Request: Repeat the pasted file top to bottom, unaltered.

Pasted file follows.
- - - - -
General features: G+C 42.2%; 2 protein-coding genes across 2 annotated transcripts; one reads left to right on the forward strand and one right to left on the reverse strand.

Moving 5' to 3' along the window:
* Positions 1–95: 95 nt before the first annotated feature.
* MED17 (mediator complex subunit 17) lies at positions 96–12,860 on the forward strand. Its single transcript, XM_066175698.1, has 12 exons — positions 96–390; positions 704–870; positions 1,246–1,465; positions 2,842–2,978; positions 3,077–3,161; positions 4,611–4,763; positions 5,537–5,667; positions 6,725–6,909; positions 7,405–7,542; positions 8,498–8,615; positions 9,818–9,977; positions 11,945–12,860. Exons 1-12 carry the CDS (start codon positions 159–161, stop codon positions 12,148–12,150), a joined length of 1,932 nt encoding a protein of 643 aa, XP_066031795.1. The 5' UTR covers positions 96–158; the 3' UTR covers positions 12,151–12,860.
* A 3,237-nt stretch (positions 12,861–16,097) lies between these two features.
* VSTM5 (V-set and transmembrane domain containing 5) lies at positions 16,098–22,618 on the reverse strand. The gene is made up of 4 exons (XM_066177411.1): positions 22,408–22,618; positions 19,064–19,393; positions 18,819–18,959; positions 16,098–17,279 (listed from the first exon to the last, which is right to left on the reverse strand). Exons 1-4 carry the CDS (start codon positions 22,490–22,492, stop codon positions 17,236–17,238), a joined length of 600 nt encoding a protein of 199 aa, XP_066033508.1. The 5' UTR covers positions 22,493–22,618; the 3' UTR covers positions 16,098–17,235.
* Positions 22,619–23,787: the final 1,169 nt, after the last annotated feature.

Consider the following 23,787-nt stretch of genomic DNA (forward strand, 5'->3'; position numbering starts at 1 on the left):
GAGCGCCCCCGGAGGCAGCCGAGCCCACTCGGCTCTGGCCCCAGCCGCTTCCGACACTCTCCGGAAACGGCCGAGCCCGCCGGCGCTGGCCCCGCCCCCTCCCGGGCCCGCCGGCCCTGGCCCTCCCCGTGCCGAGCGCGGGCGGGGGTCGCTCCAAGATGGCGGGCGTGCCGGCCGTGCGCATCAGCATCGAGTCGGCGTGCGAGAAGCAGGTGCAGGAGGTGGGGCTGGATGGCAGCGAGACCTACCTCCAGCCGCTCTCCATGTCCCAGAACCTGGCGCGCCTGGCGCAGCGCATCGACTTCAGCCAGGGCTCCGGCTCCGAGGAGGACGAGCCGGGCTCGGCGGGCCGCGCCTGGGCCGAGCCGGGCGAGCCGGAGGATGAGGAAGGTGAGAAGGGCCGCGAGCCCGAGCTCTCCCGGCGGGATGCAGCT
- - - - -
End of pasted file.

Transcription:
General features: G+C 42.2%; 2 protein-coding genes across 2 annotated transcripts; one reads left to right on the forward strand and one right to left on the reverse strand.

Moving 5' to 3' along the window:
* Positions 1–95: 95 nt before the first annotated feature.
* MED17 (mediator complex subunit 17) lies at positions 96–12,860 on the forward strand. Its single transcript, XM_066175698.1, has 12 exons — positions 96–390; positions 704–870; positions 1,246–1,465; positions 2,842–2,978; positions 3,077–3,161; positions 4,611–4,763; positions 5,537–5,667; positions 6,725–6,909; positions 7,405–7,542; positions 8,498–8,615; positions 9,818–9,977; positions 11,945–12,860. Exons 1-12 carry the CDS (start codon positions 159–161, stop codon positions 12,148–12,150), a joined length of 1,932 nt encoding a protein of 643 aa, XP_066031795.1. The 5' UTR covers positions 96–158; the 3' UTR covers positions 12,151–12,860.
* A 3,237-nt stretch (positions 12,861–16,097) lies between these two features.
* VSTM5 (V-set and transmembrane domain containing 5) lies at positions 16,098–22,618 on the reverse strand. The gene is made up of 4 exons (XM_066177411.1): positions 22,408–22,618; positions 19,064–19,393; positions 18,819–18,959; positions 16,098–17,279 (listed from the first exon to the last, which is right to left on the reverse strand). Exons 1-4 carry the CDS (start codon positions 22,490–22,492, stop codon positions 17,236–17,238), a joined length of 600 nt encoding a protein of 199 aa, XP_066033508.1. The 5' UTR covers positions 22,493–22,618; the 3' UTR covers positions 16,098–17,235.
* Positions 22,619–23,787: the final 1,169 nt, after the last annotated feature.

Consider the following 23,787-nt stretch of genomic DNA (forward strand, 5'->3'; position numbering starts at 1 on the left):
GAGCGCCCCCGGAGGCAGCCGAGCCCACTCGGCTCTGGCCCCAGCCGCTTCCGACACTCTCCGGAAACGGCCGAGCCCGCCGGCGCTGGCCCCGCCCCCTCCCGGGCCCGCCGGCCCTGGCCCTCCCCGTGCCGAGCGCGGGCGGGGGTCGCTCCAAGATGGCGGGCGTGCCGGCCGTGCGCATCAGCATCGAGTCGGCGTGCGAGAAGCAGGTGCAGGAGGTGGGGCTGGATGGCAGCGAGACCTACCTCCAGCCGCTCTCCATGTCCCAGAACCTGGCGCGCCTGGCGCAGCGCATCGACTTCAGCCAGGGCTCCGGCTCCGAGGAGGACGAGCCGGGCTCGGCGGGCCGCGCCTGGGCCGAGCCGGGCGAGCCGGAGGATGAGGAAGGTGAGAAGGGCCGCGAGCCCGAGCTCTCCCGGCGGGATGCAGCT